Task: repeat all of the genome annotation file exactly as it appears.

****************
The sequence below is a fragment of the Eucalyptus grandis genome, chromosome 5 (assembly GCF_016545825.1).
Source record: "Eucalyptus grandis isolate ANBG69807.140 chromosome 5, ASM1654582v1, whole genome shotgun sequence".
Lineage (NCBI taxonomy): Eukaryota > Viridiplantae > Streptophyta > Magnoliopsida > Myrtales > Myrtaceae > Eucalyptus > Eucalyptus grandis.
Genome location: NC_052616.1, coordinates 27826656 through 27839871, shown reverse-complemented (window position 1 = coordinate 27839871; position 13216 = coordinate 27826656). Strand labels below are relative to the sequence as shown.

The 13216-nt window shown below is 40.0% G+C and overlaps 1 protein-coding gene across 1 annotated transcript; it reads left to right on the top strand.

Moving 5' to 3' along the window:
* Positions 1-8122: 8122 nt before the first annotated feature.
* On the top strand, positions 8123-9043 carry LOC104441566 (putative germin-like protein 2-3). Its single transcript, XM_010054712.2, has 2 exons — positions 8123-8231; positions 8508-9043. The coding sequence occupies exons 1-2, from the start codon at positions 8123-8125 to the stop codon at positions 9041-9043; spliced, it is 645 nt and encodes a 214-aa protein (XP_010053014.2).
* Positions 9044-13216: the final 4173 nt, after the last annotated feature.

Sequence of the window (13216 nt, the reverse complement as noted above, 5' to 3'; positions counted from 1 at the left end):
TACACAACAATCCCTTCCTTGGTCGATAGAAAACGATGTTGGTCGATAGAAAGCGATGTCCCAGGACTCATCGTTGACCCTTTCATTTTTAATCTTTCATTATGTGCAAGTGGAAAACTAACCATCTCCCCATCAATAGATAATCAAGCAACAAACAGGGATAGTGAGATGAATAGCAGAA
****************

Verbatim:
The sequence below is a fragment of the Eucalyptus grandis genome, chromosome 5 (assembly GCF_016545825.1).
Source record: "Eucalyptus grandis isolate ANBG69807.140 chromosome 5, ASM1654582v1, whole genome shotgun sequence".
Lineage (NCBI taxonomy): Eukaryota > Viridiplantae > Streptophyta > Magnoliopsida > Myrtales > Myrtaceae > Eucalyptus > Eucalyptus grandis.
Genome location: NC_052616.1, coordinates 27826656 through 27839871, shown reverse-complemented (window position 1 = coordinate 27839871; position 13216 = coordinate 27826656). Strand labels below are relative to the sequence as shown.

The 13216-nt window shown below is 40.0% G+C and overlaps 1 protein-coding gene across 1 annotated transcript; it reads left to right on the top strand.

Moving 5' to 3' along the window:
* Positions 1-8122: 8122 nt before the first annotated feature.
* On the top strand, positions 8123-9043 carry LOC104441566 (putative germin-like protein 2-3). Its single transcript, XM_010054712.2, has 2 exons — positions 8123-8231; positions 8508-9043. The coding sequence occupies exons 1-2, from the start codon at positions 8123-8125 to the stop codon at positions 9041-9043; spliced, it is 645 nt and encodes a 214-aa protein (XP_010053014.2).
* Positions 9044-13216: the final 4173 nt, after the last annotated feature.

Sequence of the window (13216 nt, the reverse complement as noted above, 5' to 3'; positions counted from 1 at the left end):
TACACAACAATCCCTTCCTTGGTCGATAGAAAACGATGTTGGTCGATAGAAAGCGATGTCCCAGGACTCATCGTTGACCCTTTCATTTTTAATCTTTCATTATGTGCAAGTGGAAAACTAACCATCTCCCCATCAATAGATAATCAAGCAACAAACAGGGATAGTGAGATGAATAGCAGAA